Graph showing breakdown of workplaces moving from 70 percent individual work/30 percent collaborative to 30 percent individual work/70 percent collaborative

Foster trust and autonomy and create community with physical space layouts.  

Folger urges us to explore not just evolution, but revolution: Instead of just trying to modify an existing model, we should be “building entirely new paradigms around communication and workflow, rather than a panopticon where there is no trust.”

Part of that means granting workers more autonomy. As Folger puts it, “Hybrid [work] has everything to do with trust — it’s a whole new path.”  

A recent HBR podcast with Stanford professor Nicholas Bloom suggests managers evaluate their people in one of two ways: 

  • Input-based management: Manage by looking at what employees doing. Do they seem to be at their desk, working hard, furiously typing away, appearing to be productive?  

  • Output-based management: Manage based on the output employees produce. Do they hit their sales targets? Do they get their reports written? Do they produce new products on time?  

Under a hybrid model, managers must rely on evaluating output when their employees are out of sight, which, as Lister points out, means people must perform: “Hybrid work doesn’t create problems; it gives them nowhere to hide. When you are based on output, you are either doing your job or you’re not.” Folger also adds that physical space needs to evolve in response to hybrid: “The office hasn’t changed in 100 years. The conference room, private offices, and open offices have all been the same vocabulary for 100 years. We are ready to break that open and create new ways of coming together.”  

A recent HBR article suggests one key element will be remembering that collaboration requires individual work, too. Employees should be able to easily move between “we” and “me” time without trekking across campus or getting hung up on complicated technology. This is not the time to abandon workplaces. Quite the opposite: going to the office has never been just about work — it’s also about the connections, socialization, trust, and innovation that happens as you work. We need to develop spatial vocabulary that encourages even more of that.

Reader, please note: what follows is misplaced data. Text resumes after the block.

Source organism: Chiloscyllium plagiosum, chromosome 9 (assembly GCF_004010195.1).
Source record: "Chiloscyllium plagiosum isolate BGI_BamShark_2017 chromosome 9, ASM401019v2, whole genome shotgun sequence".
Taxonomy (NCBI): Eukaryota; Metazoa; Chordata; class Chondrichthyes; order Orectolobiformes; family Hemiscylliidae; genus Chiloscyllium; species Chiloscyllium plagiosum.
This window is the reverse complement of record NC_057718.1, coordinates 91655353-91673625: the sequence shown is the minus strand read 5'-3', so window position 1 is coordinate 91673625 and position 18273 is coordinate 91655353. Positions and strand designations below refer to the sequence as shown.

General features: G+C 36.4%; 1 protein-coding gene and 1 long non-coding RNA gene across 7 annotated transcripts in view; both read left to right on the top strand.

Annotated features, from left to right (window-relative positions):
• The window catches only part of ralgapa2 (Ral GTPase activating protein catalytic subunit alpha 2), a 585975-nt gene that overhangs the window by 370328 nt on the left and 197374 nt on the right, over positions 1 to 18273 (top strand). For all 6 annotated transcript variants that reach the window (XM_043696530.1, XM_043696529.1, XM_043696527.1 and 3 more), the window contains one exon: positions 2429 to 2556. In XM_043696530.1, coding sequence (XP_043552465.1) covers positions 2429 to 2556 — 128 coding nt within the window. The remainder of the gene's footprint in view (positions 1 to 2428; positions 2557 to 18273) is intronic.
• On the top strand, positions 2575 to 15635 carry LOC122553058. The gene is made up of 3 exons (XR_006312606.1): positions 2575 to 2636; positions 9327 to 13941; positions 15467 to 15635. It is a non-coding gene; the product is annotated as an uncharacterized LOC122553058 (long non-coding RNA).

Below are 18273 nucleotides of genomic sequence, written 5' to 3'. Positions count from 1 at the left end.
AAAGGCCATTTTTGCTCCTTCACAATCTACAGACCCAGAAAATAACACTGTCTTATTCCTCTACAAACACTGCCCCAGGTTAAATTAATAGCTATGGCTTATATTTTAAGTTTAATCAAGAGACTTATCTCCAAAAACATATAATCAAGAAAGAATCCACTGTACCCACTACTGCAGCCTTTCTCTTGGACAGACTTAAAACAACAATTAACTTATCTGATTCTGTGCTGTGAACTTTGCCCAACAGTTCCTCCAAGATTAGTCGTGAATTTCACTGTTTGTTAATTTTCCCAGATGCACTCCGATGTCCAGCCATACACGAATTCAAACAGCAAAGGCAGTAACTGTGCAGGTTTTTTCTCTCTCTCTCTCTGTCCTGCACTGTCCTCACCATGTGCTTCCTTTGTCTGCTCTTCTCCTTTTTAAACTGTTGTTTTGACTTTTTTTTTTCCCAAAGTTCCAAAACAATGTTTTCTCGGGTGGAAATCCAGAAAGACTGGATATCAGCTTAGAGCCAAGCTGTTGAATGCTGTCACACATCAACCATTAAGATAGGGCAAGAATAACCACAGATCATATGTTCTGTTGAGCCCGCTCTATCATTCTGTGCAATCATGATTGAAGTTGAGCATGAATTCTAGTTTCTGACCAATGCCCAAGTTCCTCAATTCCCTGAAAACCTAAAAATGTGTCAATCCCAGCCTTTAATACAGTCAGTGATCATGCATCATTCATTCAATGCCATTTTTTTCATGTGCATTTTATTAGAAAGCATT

We challenge that many offices are created for input-based management, but key to the success of our collective future will be redesigning the office “panopticon” away “management by eyeball.” We’ll need to grant the worker autonomy, with seamless transitions between home and the workplace; foster community in teams; and build trust with organizations in new ways.  

Chart showing office policies moving from input-based management to output-based management

Evolution of meeting spaces. 

 “A conference room is a broken model that enforces a power structure,” Folger contends. Amid the current integration of technology and physical space, with remote employees joining in-person meetings virtually, this imbalance is becoming more pronounced. Many have had the awkward experience of dialing into an in-person meeting as one of the only remote employees.  
Common challenges to hybrid work meetings include: 

  • Trouble hearing 
  • Lack of visual cues about when to speak up 
  • The awkward realization that your face is on a jumbotron in the office (filters anyone?), while your coworkers’ full-body images are each compressed into a 1”x1.5” Zoom square 
  • And more (add your own here) 

It’s anything but equitable. So, while we eagerly await technology that aligns with our senses in a less awkward (and more humanized) way, there are steps we can take to adapt physical spaces.  

At ThinkLab, we have long been fascinated with researching coworking spaces, because they take something that is normally free (workspace from your employer) and monetize it, creating workplace “consumers” that pay for the features that best suit them. Interestingly, while many think of coworking as made up of open plans, much of the data we have reviewed over the past decade suggests that some of the first spaces to sell out, or sell at the highest rates, are private offices. Some have recently suggested the idea of flipping how we use open and enclosed spaces: Meetings could be held in open spaces, using flexible space separators, attention to acoustics, and analog tools like whiteboards, while individual work would happen more in enclosed pods or enclaves.  

Chart showing office design moving from hierarchy and wellness design to community-driven designWe’ll be exploring this topic further on Clubhouse on May 20, 2022 in our club Design + Data w/ThinkLab, and we invite you to join us and join the conversation.  


Evolving “measures of success” to focus on effectiveness over efficiency.